I’ve had quite a busy week digging deeper into Unity 3D. As such there’s a newly updated version available here (as a web player) and here as an APK that you can install on your Android device. The updated version of the web player may not look very different apart from the inclusion of a title screen and some extra GUI text at the top, but it will definitely sound different. The outside scene is a new model set, but aside from wandering about there’s nothing to do other than admire the scenery.
The real point of differentiation here is that the same codebase that compiled the web player also compiled the APK, and the APK has an onscreen gui control system that is completely absent on the web player. Yes, the Android version has a joystick, and A/B buttons onscreen.
So given what you see in this update, you might wonder where the time has gone in this. I’ll try to break it down as best I can:
~60% of my time has been devoted to learning the various ways to make and use GUIs
~20% of my time has been spent converting unsuitable JS code into C#
~20% of my time was everything else, including working with music and sound, experimenting with different ways to access and work with data in Unity’s ecosystem, and tweaking the control scheme from one that works well only on keyboards to one that is good both on a keyboard and on a touchscreen.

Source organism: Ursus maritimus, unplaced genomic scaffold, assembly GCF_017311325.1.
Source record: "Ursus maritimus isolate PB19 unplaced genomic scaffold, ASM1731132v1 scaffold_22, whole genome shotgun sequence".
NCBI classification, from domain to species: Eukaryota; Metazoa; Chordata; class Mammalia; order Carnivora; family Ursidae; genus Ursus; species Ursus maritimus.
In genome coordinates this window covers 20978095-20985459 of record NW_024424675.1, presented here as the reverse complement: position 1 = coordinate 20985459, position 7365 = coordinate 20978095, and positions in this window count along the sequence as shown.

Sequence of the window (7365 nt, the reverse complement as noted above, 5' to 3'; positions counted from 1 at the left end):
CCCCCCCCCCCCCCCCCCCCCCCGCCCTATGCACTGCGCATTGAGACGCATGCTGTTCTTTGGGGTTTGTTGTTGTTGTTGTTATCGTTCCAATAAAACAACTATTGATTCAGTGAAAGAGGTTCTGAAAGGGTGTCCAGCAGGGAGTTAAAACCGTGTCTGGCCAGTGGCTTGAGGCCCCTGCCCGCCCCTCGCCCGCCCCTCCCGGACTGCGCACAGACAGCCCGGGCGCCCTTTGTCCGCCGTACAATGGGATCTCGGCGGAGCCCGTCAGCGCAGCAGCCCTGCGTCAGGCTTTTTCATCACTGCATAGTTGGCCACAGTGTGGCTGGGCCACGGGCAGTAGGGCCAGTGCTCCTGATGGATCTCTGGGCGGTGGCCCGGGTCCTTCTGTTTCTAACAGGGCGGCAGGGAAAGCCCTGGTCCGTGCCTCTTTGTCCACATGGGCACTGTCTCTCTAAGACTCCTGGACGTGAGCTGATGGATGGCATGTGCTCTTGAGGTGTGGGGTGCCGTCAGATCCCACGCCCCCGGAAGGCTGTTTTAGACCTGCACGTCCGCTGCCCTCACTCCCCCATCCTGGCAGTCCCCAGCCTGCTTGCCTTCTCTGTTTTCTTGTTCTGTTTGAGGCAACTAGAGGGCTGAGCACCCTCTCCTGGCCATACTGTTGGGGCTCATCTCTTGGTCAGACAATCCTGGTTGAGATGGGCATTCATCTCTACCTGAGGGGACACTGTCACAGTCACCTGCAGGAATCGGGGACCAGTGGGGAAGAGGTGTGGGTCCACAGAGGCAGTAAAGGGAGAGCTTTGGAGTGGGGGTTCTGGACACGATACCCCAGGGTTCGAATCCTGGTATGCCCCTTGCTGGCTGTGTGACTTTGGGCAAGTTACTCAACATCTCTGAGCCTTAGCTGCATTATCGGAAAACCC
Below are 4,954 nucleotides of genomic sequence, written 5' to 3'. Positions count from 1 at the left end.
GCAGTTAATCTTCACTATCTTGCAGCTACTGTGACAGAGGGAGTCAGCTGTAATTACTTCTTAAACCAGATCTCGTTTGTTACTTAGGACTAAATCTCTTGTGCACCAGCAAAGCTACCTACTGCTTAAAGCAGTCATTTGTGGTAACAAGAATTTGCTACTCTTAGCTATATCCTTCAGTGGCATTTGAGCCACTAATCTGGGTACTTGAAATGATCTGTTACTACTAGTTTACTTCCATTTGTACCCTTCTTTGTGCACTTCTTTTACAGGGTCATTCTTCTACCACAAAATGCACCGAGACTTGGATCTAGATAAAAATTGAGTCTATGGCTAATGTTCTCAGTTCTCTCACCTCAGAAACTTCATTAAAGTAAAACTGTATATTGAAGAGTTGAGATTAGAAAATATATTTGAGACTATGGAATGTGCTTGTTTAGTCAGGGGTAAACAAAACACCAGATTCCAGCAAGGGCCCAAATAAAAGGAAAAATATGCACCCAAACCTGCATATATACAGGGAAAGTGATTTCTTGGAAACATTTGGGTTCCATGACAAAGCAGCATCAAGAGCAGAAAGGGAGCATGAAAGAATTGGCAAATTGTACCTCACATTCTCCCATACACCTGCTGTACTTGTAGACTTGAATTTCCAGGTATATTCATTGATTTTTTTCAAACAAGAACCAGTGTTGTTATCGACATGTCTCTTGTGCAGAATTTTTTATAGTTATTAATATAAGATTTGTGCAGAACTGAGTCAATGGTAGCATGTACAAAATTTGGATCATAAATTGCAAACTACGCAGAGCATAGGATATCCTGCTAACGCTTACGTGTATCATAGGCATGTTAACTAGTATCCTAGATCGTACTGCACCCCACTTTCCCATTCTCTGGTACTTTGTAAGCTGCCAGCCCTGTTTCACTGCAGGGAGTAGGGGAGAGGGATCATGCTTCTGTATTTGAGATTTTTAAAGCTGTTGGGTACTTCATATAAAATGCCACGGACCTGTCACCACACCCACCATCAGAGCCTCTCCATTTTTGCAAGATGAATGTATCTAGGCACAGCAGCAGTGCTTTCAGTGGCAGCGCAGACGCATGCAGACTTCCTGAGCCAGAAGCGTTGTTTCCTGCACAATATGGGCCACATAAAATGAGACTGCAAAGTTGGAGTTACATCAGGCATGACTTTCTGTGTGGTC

Why did the GUI explorations take up so much time, you might wonder? The main reason is because laying out a 2D GUI display using a tool that is geared exclusively for 3D content presents more challenges than you might first expect. There are several built-in solutions that may or may not satisfy your needs, depending on what they are. There are solutions kindly provided by the Unity community as a whole that also may or may not meet your needs precisely. There are also plugins and extensions to choose from such as EZ GUI. So which do you choose? And why? It’s a large topic. Here are just a few of the questions you have to ask yourself:
- Will one of the standard tools be “good enough” here or do I need special functionality?
- What’s the “safe zone?” in terms of screen resolution? Can I arrange my GUI elements to occupy only that space?
- Should my GUI elements dynamically “float” to the sides of the screen if the resolution allows for it?
- Are there special performance considerations? Will the OnGUI native methods be too costly and inflexible?
Ultimately, I think my current solution could be better. I’m not accounting for screen width on my mobile version just yet, and personally don’t have a tablet on which to test at the moment. I suspect that the A and B buttons will not be positioned correctly on devices with wildly different pixel densities than my own, and the title screen will likely be too small on a tablet. As I said, currently no attempt is made to correct for screen resolutions. This is one thing I hope to account for soon.
At this point I’d like to implement some pickups and perhaps an enemy or two as well.